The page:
Just remembered how much Bronzino fucking rules.
Just remembered how much Bronzino fucking rules. Courtesy of the Uffizi Gallery
Amidst all the bad news, there is some good. Last month, the wonderful Bellevue Arts Museum brought on curator, historian, and writer Lane Eagles as the new associate curator (Yes!!! In this pandemic!!!). In a recent interview, Eagles told me the job is a "dream come true" for her, having fallen in love with BAM's excellent curatorial work while studying art history at the University of Washington.

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Eagles has hit the ground running in the past several weeks: she has been at work on Pulped Under Pressure: The Art of Handmade Paper (it just opened!), the BAM Biennial 2021, and an upcoming Alden Mason retrospective. She said she's also been thinking a lot about how the museum can "help grow the conversation about PNW glass so that it continues to celebrate megastar glassmakers, while also spotlighting a wider circle of artists and approaches."

In the place of a more traditional interview, I asked Eagles a couple of questions about art that made her want to become a curator. Here are two of the ornate and macabre pieces she chose:

EVE, THE SERPENT, AND DEATH
by Hans Baldung Grien

Germany, ca. 1510-1530, oil on panel

Thats a decomposing Adam on Eves right hand side. Also, do you think Hans knew what a snake looked like?
That's a decomposing Adam on Eve's right hand side. Also, do you think Hans knew what a snake looked like? Courtesy of the National Gallery of Canada

Okay, big question, but: What piece or experience of art made you want to study it for the rest of your life?
EAGLES: In undergrad, I was skimming through my Gardner’s Art Through the Ages textbook and was struck by Hans Baldung Grien’s "Eve, the Serpent, and Death" (early 1510-1530s). I couldn’t stop staring at it. It’s gruesome, dark, and the paint is laid down beautifully, but what really affected me was the look on Eve’s face. Baldung Grien (who I would later learn was likely deeply misogynist and possibly terrified of women) painted an Eve who seems proud of herself that she caused the proverbial downfall of mankind. She looks like she planned the whole thing. It was the moment I realized a single work of art from five hundred years ago can speak, and can be read as deeply as a poem or a novel. Art is possibility.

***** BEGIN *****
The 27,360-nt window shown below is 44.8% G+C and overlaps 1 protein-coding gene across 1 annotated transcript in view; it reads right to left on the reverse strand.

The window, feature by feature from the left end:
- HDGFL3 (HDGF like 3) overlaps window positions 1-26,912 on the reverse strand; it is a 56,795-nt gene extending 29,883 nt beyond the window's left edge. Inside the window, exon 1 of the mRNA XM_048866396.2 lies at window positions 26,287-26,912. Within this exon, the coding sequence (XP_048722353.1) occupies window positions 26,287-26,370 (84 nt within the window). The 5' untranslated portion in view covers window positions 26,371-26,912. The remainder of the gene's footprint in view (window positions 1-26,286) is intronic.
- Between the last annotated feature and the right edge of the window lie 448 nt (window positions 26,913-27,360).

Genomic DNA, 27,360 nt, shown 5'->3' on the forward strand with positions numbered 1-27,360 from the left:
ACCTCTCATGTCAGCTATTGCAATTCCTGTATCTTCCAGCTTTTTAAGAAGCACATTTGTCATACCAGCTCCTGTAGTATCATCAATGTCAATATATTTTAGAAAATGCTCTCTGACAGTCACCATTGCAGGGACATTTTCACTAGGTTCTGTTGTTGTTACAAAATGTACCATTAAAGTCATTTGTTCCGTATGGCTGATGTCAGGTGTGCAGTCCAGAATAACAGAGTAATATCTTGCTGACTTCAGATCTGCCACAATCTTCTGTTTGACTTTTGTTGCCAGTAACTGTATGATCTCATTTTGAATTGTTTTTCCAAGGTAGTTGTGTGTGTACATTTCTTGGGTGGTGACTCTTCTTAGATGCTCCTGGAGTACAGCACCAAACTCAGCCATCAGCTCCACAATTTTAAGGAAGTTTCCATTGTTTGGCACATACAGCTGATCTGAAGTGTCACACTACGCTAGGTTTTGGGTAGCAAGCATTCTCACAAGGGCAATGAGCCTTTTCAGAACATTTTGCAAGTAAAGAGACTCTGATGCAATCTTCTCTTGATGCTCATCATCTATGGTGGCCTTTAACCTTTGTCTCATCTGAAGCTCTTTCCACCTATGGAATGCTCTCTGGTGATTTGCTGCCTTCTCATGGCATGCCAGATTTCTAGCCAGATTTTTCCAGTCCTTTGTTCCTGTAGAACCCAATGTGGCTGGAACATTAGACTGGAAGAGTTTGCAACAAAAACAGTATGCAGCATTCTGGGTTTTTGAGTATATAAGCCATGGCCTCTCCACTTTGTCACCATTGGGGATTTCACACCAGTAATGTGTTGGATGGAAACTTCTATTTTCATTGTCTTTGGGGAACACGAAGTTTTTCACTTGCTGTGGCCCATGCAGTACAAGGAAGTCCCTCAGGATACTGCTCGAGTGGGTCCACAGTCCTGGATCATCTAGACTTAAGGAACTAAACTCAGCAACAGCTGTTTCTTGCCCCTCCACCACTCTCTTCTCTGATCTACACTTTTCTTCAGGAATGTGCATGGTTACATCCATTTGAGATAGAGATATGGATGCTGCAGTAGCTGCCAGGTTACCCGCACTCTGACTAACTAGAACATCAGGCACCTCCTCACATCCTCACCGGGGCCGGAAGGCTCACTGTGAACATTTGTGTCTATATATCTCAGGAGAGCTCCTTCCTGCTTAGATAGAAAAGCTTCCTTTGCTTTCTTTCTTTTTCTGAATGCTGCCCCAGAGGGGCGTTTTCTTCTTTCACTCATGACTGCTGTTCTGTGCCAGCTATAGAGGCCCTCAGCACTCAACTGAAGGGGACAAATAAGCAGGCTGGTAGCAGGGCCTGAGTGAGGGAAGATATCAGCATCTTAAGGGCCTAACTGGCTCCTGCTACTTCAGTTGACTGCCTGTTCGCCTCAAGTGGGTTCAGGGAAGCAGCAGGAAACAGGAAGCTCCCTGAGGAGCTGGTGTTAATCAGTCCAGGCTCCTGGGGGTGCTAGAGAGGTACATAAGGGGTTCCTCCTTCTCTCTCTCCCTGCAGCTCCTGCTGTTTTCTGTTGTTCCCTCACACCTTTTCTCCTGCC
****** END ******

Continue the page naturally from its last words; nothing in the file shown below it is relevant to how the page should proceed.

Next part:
PORTRAIT OF ELEONORA OF TOLEDO AND HER SON, GIOVANNI
by Bronzino

Italy, ca. 1545, oil on panel

Check out the drip.
Check out the drip. Courtesy of the Uffizi Gallery
You studied dress and femininity in the Italian Renaissance. What’s the sickest garment you’ve encountered in a painting?

There are so many fabulous moments in fashion history, and in early modern dress in particular, but if I were to choose one, I think I would pick Bronzino’s 1545 "Eleanora di Toledo with her son Giovanni." Eleanora was a Spanish noblewoman married into the Medici of Florence, a family who reshaped Italian history and had a hand in promoting basically every Renaissance artist anyone’s every heard of. In many ways she was an atypical Renaissance lady; she was a businesswoman, philanthropist, art patroness, and politician.

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And just look at her dress. White silk overlaid with black-and-gold brocade with gold braid trim and slashed sleeves. In typical Renaissance ostentation, she’s wearing as much jewelry as possible: not just multiple necklaces but a snood, waistlet, and partlet all made of gold and pearls.

Eleanora died in 1562. Then, in 2004, her remains where exhumed by a group of Italian researchers, and her dress was removed and is now on display at the Palazzo Pitti Costume Gallery. Not the exact dress she wore to pose for Bronzino, but a very similar cut and construction. It’s so macabre, but also a thrilling moment for fashion historians, as it’s one of the few surviving ensembles from the period. The sheer amount of fabric in the skirt is astounding. Apparently it took 12 years to restore.

And this gown drew me to my job! In 2013-2014 BAM’s exhibition A World of Paper, A World of Fashion: Isabelle de Borchgrave Meets Mariano Fortuny featured de Borchgrave’s to-scale paper recreation of Eleanora’s gown in the Bronzino portrait. It was one of my favorite shows at BAM, and such a powerful way to bring historical fashion into contemporary art.